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Ocean Elements 2018

UK Cadet Class Training at Datchet Water Sailing Club

by Neil Collingridge 27 Nov 2017 09:39 GMT 25-26 November 2017

Thirty Cadets hit the water at Datchet this weekend in wonderful wall-to-wall sunshine and decent breezes of between 10 and 20 knots.

This year the Class is adopting a slightly modified training programme. Joining the RYA National Junior Squad (8 boats) for the top U15s helms and the Cadet Class National Squad (8 boats) for helms over 15 and those not quite getting into NJS we now also have Open training for anyone else run on a regional basis to make travelling easier for those slightly less committed to a life of packing and unpacking boats on what sometimes seems like a never-ending cycle... or for those who just want to dip in and out to those weekends which suit them. With 14 boats turning out for Open Training this weekend it looks like this is proving to be a popular formula and the Class is seeing good growth in the number of its less experienced sailors. This was also much in evidence at last month's Inland Championships where there was a really healthy turnout in the bronze fleet.

The other feature of the Class' training Programme is the high quality of its coaches. The NJS coach Tom Mallindine, himself a former Oppie Champion was joined by ex Cadet Sam Brearey this weekend - he's been a Fireball World and European Champion crew so knows a bit about what makes a boat goes fast. For the Cadet National Squad it was Corky Rhodes (communication guru- Extreme Series and World Cup commentator as well as an ex Cadet) joined this weekend by Rhos Hawes (again an ex Cadet but also top 49er crew from the RYA Podium Potential Squad) and Open Training was coached once again by ex-Cadets Sam Barr (recent World Promos coach) and Matt and Ben Shorrock (both now top notch 420 sailors)... so a wealth of talent helping the young sailors and a strong underlining of the heritage of this Junior Class which has and continues to produce so many great sailors over the generations.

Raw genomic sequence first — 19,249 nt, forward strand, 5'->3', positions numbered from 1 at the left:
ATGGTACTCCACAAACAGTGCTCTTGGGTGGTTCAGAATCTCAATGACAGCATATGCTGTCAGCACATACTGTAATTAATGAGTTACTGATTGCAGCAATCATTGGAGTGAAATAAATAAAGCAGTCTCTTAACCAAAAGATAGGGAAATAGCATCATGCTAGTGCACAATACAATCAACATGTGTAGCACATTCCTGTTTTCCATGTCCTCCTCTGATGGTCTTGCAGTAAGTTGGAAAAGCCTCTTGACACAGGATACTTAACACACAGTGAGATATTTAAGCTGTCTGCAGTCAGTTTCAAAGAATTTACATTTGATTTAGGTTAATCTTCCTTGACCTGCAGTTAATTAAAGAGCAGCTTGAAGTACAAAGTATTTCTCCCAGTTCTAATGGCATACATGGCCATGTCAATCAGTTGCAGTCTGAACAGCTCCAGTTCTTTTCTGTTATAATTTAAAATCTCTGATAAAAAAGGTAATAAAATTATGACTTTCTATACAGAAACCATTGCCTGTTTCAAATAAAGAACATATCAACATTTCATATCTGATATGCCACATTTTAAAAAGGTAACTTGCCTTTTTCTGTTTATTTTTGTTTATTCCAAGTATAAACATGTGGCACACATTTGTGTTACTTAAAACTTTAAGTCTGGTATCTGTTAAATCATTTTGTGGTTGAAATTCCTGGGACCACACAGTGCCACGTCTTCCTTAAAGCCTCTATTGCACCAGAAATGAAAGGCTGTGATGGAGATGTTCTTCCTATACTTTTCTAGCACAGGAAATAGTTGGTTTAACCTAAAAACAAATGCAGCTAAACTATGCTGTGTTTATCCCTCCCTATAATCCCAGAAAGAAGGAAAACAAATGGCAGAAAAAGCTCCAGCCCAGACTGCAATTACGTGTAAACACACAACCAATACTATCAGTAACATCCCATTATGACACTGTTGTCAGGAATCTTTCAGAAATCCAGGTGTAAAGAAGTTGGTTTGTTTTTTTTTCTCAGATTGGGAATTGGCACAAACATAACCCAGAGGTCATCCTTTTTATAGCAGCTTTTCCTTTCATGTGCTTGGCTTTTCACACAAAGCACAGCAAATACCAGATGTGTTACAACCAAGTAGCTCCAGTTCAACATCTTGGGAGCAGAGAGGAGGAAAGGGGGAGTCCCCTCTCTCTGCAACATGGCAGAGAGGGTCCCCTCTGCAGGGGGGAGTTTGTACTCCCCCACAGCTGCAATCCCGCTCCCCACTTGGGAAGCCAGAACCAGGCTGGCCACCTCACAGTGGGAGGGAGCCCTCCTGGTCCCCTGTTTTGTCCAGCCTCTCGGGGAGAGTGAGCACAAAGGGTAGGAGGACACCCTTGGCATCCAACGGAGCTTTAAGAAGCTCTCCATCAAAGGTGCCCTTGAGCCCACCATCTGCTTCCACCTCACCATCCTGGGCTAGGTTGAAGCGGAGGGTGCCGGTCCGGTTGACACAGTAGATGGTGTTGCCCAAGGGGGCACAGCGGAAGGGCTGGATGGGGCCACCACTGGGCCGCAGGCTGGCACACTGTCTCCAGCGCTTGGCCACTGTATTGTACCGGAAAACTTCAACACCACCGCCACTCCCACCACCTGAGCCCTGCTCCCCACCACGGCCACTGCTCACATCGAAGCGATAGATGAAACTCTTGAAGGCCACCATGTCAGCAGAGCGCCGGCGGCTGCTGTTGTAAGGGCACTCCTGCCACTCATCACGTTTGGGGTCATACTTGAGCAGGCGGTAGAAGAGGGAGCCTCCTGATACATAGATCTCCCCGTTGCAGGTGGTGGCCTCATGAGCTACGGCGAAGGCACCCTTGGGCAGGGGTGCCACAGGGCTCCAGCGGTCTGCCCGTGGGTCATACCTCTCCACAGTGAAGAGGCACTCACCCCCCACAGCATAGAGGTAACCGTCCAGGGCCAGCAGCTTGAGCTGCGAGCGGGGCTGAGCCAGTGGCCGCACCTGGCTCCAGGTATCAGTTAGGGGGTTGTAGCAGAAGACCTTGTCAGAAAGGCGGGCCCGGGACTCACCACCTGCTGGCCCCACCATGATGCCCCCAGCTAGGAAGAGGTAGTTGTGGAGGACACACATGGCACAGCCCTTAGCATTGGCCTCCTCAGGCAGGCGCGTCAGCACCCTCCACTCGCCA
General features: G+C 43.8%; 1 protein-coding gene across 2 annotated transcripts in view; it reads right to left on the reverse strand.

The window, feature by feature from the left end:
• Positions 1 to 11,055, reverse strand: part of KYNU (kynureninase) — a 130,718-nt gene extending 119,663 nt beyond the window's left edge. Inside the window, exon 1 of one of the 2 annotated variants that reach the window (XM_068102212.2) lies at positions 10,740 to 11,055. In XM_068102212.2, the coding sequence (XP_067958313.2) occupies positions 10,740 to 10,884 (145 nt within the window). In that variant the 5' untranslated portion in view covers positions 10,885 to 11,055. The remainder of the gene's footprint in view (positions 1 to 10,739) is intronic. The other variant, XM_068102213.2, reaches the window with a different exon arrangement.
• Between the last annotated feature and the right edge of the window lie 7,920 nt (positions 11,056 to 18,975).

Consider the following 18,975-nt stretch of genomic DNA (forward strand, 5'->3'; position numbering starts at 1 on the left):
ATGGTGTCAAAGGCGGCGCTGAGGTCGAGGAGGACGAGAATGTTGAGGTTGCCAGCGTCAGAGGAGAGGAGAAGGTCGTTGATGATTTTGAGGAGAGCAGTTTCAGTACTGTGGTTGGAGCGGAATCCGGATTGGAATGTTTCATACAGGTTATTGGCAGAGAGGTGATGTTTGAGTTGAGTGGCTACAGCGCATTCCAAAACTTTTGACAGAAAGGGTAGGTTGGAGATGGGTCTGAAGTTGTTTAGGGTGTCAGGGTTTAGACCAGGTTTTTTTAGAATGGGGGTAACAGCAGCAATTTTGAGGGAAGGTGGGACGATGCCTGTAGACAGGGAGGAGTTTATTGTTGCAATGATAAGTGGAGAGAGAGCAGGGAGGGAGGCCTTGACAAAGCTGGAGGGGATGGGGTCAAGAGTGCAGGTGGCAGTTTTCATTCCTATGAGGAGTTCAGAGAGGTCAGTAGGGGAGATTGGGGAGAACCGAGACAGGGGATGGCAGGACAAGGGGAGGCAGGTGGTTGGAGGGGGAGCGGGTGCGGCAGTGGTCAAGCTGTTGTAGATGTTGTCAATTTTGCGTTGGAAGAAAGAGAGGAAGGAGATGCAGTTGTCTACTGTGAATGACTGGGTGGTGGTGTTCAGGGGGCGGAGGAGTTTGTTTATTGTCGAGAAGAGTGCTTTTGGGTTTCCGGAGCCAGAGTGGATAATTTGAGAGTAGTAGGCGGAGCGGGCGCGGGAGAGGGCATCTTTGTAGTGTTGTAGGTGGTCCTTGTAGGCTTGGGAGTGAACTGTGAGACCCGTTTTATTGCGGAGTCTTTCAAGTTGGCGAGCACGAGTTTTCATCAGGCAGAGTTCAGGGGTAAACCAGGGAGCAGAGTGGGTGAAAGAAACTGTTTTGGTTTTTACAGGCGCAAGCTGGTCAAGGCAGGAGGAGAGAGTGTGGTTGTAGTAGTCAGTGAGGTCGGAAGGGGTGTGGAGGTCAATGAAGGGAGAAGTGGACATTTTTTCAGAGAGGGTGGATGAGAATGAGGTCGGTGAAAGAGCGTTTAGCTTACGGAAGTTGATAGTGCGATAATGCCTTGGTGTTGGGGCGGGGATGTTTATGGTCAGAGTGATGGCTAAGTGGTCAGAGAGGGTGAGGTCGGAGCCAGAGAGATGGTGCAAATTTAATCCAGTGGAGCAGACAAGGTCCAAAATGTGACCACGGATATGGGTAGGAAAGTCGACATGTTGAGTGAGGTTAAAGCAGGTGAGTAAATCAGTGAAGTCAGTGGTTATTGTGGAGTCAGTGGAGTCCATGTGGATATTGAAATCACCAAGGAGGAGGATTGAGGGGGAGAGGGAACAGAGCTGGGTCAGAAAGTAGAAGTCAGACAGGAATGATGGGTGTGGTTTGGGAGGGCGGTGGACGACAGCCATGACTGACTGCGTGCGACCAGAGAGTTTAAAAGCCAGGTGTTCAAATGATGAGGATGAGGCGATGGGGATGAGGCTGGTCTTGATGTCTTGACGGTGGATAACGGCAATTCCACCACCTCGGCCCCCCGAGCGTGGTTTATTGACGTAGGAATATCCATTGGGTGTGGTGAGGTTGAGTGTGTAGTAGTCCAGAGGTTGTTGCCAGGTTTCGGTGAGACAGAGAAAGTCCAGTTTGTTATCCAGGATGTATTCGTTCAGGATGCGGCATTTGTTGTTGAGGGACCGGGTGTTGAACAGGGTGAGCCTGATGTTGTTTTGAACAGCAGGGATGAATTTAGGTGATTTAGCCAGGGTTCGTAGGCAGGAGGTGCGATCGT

It was just as well that there were as many inspirational coaches at hand as the young sailors had to contend with tricky launching - will someone at Datchet please put the plug back in, shifty and gusty wind as it blew over the dam and had to drop 50 feet or so to reattach to the water surface, and hardest of all - it was cold, cold, cold and something of a shock after such a mild autumn had been enjoyed by all.

All the coaches put their boats through some pretty intensive work - focus on boat handling, clear crew-helm communications, getting the routines agreed, sorted and practiced, stopping the boat, start line hovering, sailing backwards, mastering the double tack - there was plenty of hard work and it kept people switched on and engaged and generally coping with the difficult cold conditions. All the coaches agreed lots of progress had been made over the weekend and gave plenty of feedback on what to work on for the rest of the winter... and I think all the sailors enjoyed their sailing and came away determined to work hard to get better and better.

With plenty of other training opportunities to come it's not too late to join in this winter. Lifelong friendships were once again being forged at Datchet Water this weekend - it's a friendly crowd who love to greet new joiners and bring them into the cadet family. Details are available on the Class website and competitive secondhand cadets are inexpensive and readily available so please do come and join in with this friendly class. They say "You never forget your first Cadet" - give it a try, you will find it's true.